Yesterday, in a report released by Brain Scientist, Daphne Bavelier of the University of Rochester in Rochester, New York; it was discovered within her personal lab and the studies conducted that people can benefit mentally and experience better eye function from playing a First Person Shooter daily. The presentation (which can be seen below from TED.com) combined multiple pieces of data about how individuals react during these games and the results were mind boggling when the final hypothesis was reached, no pun intended. The study showed that not only everything that we have ever been taught about watching TV, and the damage it does to your eyes; to the information spread about video games rotting your brain, are quite simply false.
The presentation consisted, first, of a focus on sight and the damage that television has on your eyes. While it may be true that TV Screens and the light omitted from them can have a negative effect on a persons sight over the years; apparently, by playing a First Person Shooter (FPS) game you can actually increase the ability to read finer details, but also react faster because of the ability to notice things quicker. When saying that playing an FPS is something that can help, I should take a moment to preface these statements with the fact that these studies are only over a one hour per day play time. Whether your young or old, too much of one thing is never good. This is why it is still not recommended that you sit on your couch and play for 15 straight hours, but instead use moderation in play, because in the end by playing too much you deprive yourself of other things, such as exercise, that may have an impact on your overall health. While it might not be ideal, it has been proven that no matter how much of an FPS is played at a time, there are drastic benefits to doing so for the eyes.
The eyes aren’t the only thing that sees a benefit from FPS play, as the brain also sees significant improvements in multiple action processing as well. One thing that was brought to light as well, is the ability for those that play FPS games to process multiple sets of information at once better than those that don’t. There were a few different studies shown and the crowd interacted too, but the most profound information came from a simple test that had individuals check a shape and identify which was the same in a different position from a set of five images. The ability for people to identify the image was rather average without playing a game first, but after playing a FPS for 10 hours over the course of 10 days, whether they had before or not, drastically improved their ability to process the information. Not only that, the information was retained and improved even more five months later.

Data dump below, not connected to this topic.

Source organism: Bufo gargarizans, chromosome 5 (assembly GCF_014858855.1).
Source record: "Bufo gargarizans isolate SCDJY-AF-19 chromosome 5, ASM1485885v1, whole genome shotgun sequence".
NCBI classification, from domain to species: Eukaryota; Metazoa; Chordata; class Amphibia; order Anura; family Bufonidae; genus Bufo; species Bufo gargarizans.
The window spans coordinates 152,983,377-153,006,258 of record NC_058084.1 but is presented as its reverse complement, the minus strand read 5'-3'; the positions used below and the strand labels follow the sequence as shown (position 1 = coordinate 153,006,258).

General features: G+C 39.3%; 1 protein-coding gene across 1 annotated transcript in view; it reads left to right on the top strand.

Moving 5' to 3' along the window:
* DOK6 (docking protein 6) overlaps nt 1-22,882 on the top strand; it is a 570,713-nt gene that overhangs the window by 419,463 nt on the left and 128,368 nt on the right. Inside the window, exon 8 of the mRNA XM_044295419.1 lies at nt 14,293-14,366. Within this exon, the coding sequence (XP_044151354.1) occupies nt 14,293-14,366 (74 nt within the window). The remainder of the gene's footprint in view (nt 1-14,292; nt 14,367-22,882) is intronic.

While it may be true that TV Screens and the light omitted from them can have a negative effect on a persons sight over the years; apparently, by playing a First Person Shooter (FPS) game you can actually increase the ability to read finer details, but also react faster because of the ability to notice things quicker.
This study couldn’t have come at a better time for the First Person Shooter genre, as it has been under much scrutiny since the events that took place in Newtown, Connecticut. These horrific and tragic events led to a government investigation into the effects that these games have on the human mind. While these types of games never were banned or sanctioned, they have, of course, been under the watchful eye of a large portion of the population; simply waiting for another tragic event to take place so that the fingers can be pointed in the direction of these titles. While something like this, doesn’t change the fact that the violent content within these titles is still violent, it does shed light that these games do have a place and benefit to society. I’m sure we wont see Call of Duty being used in mental rehabilitation facilities anytime in the near future, but the likelihood that once the full spectrum of benefits are seen, the chances that we’ll see titles such as these be taken off the market will slim as each passing day goes by. As a gamer, a father, and a proponent to the fact that video games are more than just child’s play, within moderation and careful consideration of what adolescents are playing, these studies are not only exciting to me they also prove that games are, in fact, beneficial but should see their rightful place amongst the masses.
You can see the full video here, I would encourage you to take the time to watch the full presentation; the information is extremely interesting: